Thanks to the kindness of strangers, Jamela Lott can keep her car, along with a little extra money, maybe to get into her own apartment.
Lott was the woman featured in Sunday’s Taking Action column. I shared her story of going to an auto-title lender, which consumer advocates say can be worse than payday loans because the consumer offers up a car’s title as collateral for a small loan.
A homeless mother of five with three minor children, Lott agreed to share her story to try to help others avoid her mistake. She was facing repossession of her 2001 Oldsmobile Alero after she couldn’t afford the $1,500 owed on the car for her original $900 loan.
The same day the story published, an Akron woman emailed to tell me that she wanted to help. When I phoned her Monday, she said she wanted to pay for Lott’s bill to Loan Max but wanted to remain anonymous.
“We’re very blessed, and God has done a lot of great things in our family, and we’re able to do that and I would like to pay it forward,” the woman said. “I don’t want her to know I did it. I just want her to be successful and get on her feet and do the right thing, and I don’t want her to get back in this situation.
“She has an opportunity to better herself, and this is just a small gesture so she doesn’t have to worry about it.”
The donor said everyone makes “bad decisions that come back to bite us. If she can learn from this, that’s my goal.”
She was not alone in her generosity. Another caller, a man, said he wanted to offer $100 because he had also been blessed, and whenever his prayers are answered, he looks to make a donation to help someone out.
Erica Ward, Lott’s case worker at Family Promise of Summit County, which provides temporary shelter to homeless families and offers other assistance, also received a call from a single mother who offered to pay Lott’s car balance. When Ward told the woman that the wheels already were in motion with another generous donor, the woman said she still would send $500 to help Lott.
The woman told Ward, “I’m just a single mom who has been blessed, and I want to help someone else.”
Ward said the extra funds would be used to help Lott save $900 for the first month’s rent and a security deposit for an apartment.
Lott, who returned my phone call Monday on a break from work, was in tears with the news that her loan had been paid off.
“I’m just crying. I wasn’t doing the story for me. It’s just overwhelming,” she said. “I wasn’t looking for any results, but I really wanted to help people because it’s a terrible loan, especially for people who don’t really know.”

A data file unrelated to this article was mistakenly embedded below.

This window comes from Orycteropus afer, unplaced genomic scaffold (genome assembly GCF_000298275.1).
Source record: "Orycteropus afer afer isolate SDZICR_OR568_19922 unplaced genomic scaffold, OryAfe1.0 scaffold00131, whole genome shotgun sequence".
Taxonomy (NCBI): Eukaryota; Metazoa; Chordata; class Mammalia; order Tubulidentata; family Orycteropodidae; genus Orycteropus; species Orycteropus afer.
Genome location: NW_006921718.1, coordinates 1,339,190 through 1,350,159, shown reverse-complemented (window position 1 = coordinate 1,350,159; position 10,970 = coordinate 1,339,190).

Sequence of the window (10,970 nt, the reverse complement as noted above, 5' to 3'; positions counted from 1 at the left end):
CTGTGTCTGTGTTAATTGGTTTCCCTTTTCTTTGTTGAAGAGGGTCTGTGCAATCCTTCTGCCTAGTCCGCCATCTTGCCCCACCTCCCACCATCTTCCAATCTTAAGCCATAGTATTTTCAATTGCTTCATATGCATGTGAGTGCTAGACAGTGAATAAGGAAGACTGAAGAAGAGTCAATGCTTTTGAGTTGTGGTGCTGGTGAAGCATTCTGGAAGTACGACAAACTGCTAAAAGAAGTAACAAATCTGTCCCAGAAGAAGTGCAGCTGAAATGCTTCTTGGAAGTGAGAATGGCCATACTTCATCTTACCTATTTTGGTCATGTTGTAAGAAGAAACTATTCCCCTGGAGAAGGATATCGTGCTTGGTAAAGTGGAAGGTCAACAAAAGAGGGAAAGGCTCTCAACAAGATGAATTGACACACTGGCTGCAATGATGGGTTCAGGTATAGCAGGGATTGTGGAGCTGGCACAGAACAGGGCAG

Lott said to thank her anonymous donors and said she promised she would not make the same mistake.
“I’ll make sure I don’t ever do that again,” she said.
No other option
What happens next is a little unclear. After Ward and I went to the storefront in Akron to pay off the loan and received a receipt, Ward received a phone call from a woman who said she was with Loan Max’s corporate office.
She told Ward that Loan Max would not be depositing the money received for Lott’s loan because the company had wanted to write off the loan. The woman also told Ward that whoever told her recently that there were no other options other than repayment or repossession of the car would face disciplinary action.
Pat Crowley, spokesperson for the Ohio Consumer Lenders Association, an industry trade group with payday and auto-title lender members, on Monday said he was seeking more answers from Loan Max.
Ward and Family Promise Director Jeffrey Wilhite said if Loan Max does follow through and forgives Lott’s loan, they would seek to return the funds to the anonymous donor.
Wilhite said the generosity of people in the community continually blows him away.
“Here’s a young lady who did everything right, has worked as hard as she can with the limited resources she had and she had everything turned around. One decision threw her into a skid,” he said.
Wilhite said that besides housing, the next biggest roadblock for avoiding homelessness is the lack of transportation to get to a job. He said he hopes to take Lott’s story to garner support from legislators to close the loopholes that consumer advocates say allow auto-title lenders to operate in Ohio.
I also received a phone call from Duane Hughey, who shared that he did have his car repossessed by Loan Max after six months of not being able to pay. His original $1,200 loan ballooned to more than $4,000 after the car was repossessed in September. But Hughey said to add salt to the wound, he was told he had to pay $45 to get the possessions out of his car, including some tools and his disability papers.
He didn’t have the money at the time and said he knows the car now is gone.
Crowley said he would try to get information about Hughey’s case.